The Virginia General Assembly enacted the Chesapeake Bay Preservation Act in 1988. The Act is a critical element of Virginia's multifaceted response to the Chesapeake Bay Agreement. The Bay Act established a cooperative relationship between the Commonwealth and local governments aimed at reducing and preventing nonpoint source pollution. The Bay Act, like many other environmental protection programs, is an extension of the public trust doctrine. The beds of Virginia's streams, rivers and estuaries and the waters above them are held and managed by the Commonwealth for the benefit of all Virginians.
The Bay Act Program is designed to improve water quality in the Chesapeake Bay and its tributaries by requiring the use of effective conservation planning and pollution prevention practices when using and developing environmentally sensitive lands. At the heart of the Bay Act is the concept that land can be used and developed in ways that minimize negative impacts on water quality. The first sentence of the Bay Act serves as a theme for the entire statute:
"Healthy state and local economies and a healthy Chesapeake Bay are integrally related; balanced economic development and water quality protection are not mutually exclusive."
The Virginia General Assembly designed the Act to enhance water quality and still allow reasonable development to continue. The Bay Act balances state and local economic interests and water quality improvement. The Bay Act created a unique partnership between the state and local governments in Tidewater Virginia. The Act recognizes that local governments have the primary responsibility for land use decisions. The Act expands local government authority to manage water quality and establishes a more specific relationship between water quality protection and local land use decision-making.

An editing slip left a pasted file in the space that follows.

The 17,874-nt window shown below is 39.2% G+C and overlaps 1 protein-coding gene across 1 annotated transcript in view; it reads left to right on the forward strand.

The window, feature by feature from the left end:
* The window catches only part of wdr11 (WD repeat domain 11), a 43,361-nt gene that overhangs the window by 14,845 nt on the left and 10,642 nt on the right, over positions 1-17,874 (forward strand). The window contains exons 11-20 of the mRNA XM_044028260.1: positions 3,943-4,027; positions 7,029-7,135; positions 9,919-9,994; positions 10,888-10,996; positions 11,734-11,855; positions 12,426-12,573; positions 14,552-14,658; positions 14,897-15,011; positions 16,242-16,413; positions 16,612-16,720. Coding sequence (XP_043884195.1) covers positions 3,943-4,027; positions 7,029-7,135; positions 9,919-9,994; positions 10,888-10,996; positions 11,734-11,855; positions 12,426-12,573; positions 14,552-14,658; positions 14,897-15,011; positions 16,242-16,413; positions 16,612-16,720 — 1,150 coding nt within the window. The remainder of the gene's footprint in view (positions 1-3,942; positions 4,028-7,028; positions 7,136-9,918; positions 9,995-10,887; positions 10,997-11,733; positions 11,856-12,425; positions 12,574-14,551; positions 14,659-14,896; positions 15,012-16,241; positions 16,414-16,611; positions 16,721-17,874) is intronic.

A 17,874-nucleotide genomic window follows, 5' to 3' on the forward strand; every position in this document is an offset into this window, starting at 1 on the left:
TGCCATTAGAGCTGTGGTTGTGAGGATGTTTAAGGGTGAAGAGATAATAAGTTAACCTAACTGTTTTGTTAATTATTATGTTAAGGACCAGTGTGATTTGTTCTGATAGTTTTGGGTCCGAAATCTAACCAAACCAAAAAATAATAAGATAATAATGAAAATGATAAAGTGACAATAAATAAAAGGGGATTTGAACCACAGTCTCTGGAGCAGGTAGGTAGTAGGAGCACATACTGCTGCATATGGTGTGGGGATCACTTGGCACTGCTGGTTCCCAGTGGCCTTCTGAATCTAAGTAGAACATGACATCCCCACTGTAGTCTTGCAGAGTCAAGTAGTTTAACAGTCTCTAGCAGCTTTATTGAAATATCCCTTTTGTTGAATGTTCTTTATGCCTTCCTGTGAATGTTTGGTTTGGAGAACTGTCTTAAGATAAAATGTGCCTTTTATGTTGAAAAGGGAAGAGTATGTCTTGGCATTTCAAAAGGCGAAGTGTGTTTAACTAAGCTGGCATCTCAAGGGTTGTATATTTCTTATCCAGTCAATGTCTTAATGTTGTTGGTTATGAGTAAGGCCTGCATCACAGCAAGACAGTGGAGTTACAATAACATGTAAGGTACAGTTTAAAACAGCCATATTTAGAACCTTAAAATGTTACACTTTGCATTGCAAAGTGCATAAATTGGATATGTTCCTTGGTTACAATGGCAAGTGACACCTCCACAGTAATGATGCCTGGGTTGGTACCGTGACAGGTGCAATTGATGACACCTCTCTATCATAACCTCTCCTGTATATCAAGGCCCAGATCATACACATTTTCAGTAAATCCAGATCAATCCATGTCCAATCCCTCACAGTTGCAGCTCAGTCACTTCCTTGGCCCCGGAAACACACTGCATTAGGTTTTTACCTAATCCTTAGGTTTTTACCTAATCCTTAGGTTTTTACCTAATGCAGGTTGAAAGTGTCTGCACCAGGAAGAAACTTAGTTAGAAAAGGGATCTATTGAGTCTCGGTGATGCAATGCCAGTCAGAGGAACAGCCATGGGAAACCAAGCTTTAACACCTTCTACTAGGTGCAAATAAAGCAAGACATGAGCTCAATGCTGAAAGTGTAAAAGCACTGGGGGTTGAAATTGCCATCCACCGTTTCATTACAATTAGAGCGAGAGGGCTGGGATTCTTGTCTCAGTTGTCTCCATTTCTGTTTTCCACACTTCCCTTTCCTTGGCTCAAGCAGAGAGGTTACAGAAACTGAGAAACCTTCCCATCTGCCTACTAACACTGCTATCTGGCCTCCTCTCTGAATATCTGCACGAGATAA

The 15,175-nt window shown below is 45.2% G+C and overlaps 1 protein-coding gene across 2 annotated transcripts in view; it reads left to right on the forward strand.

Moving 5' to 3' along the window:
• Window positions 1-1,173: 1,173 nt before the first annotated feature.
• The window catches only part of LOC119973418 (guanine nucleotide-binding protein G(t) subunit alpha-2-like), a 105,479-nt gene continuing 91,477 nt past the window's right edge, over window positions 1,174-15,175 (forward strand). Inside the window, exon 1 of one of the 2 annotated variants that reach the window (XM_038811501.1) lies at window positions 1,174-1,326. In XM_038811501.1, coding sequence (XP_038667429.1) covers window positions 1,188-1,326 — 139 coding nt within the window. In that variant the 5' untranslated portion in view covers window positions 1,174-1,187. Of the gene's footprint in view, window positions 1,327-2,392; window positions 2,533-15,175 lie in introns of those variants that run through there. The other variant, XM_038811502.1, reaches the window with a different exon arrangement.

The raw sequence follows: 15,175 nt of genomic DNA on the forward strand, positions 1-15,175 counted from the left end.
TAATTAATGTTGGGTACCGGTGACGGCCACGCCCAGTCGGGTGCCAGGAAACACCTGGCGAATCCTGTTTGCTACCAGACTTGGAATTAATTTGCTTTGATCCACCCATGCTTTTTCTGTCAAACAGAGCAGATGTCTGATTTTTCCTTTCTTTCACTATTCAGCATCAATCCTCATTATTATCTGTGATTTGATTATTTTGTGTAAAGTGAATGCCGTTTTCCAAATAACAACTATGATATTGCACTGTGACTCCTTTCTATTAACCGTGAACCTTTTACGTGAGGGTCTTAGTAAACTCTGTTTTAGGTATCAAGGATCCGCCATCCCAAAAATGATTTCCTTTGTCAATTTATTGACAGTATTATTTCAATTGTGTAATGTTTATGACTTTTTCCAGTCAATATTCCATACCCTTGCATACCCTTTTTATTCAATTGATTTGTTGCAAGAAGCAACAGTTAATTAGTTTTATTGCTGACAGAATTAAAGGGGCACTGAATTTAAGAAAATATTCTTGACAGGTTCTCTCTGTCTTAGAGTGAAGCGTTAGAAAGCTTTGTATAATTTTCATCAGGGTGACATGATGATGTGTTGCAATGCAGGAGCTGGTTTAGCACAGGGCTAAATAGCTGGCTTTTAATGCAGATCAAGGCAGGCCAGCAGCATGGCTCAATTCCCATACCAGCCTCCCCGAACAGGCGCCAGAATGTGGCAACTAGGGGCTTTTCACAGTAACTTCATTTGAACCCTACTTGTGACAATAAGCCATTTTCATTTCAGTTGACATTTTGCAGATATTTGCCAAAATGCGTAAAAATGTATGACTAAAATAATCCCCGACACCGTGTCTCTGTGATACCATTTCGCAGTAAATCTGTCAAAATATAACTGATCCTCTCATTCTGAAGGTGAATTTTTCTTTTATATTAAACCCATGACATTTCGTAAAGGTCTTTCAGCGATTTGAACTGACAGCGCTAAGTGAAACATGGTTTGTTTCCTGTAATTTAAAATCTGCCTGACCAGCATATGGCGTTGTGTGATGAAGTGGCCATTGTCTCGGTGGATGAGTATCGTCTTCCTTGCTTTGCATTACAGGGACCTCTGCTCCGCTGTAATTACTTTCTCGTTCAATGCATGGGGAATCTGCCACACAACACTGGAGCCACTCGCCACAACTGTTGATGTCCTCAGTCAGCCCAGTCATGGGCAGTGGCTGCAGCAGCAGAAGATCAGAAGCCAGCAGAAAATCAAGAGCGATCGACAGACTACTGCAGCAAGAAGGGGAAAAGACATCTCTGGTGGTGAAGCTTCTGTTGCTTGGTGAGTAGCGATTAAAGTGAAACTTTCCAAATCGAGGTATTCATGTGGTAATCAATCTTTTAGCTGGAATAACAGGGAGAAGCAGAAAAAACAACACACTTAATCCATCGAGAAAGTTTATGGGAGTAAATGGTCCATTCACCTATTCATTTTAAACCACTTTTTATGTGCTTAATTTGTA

Each Tidewater locality must adopt a program based on the regulations adopted by the Local Assistance Board. The Regulations, like the Bay Act, recognize local government responsibility for land use decisions. The Regulations are designed to establish a framework for compliance but do not dictate precisely what local programs must look like. Local governments have flexibility to develop water quality preservation programs that reflect unique local characteristics and embody other community goals. Such flexibility also facilitates innovative and creative approaches in achieving program objectives.
Local Bay Act programs start by adopting or amending local land use plans and ordinances. Local governments must amend their zoning ordinances, subdivision ordinances, and comprehensive plans to incorporate water quality protection measures consistent with the Bay Act Regulations. The Regulations address non-point source pollution by identifying and protecting certain lands called Chesapeake Bay Preservation Areas. The Regulations use a resource-based approach that recognizes differences between various land forms and treats them differently.
The lands that make up Chesapeake Bay Preservation Areas are those that have the potential to impact water quality most directly. Generally, there are two types of land features: those that protect and benefit water quality (Resource Protection Areas, or RPAs) and those that, without proper management, have the potential to damage water quality (Resource Management Areas, or RMAs). By carefully managing land uses within these areas, local governments help reduce the water quality impacts of nonpoint source pollution and improve the health of the Chesapeake Bay.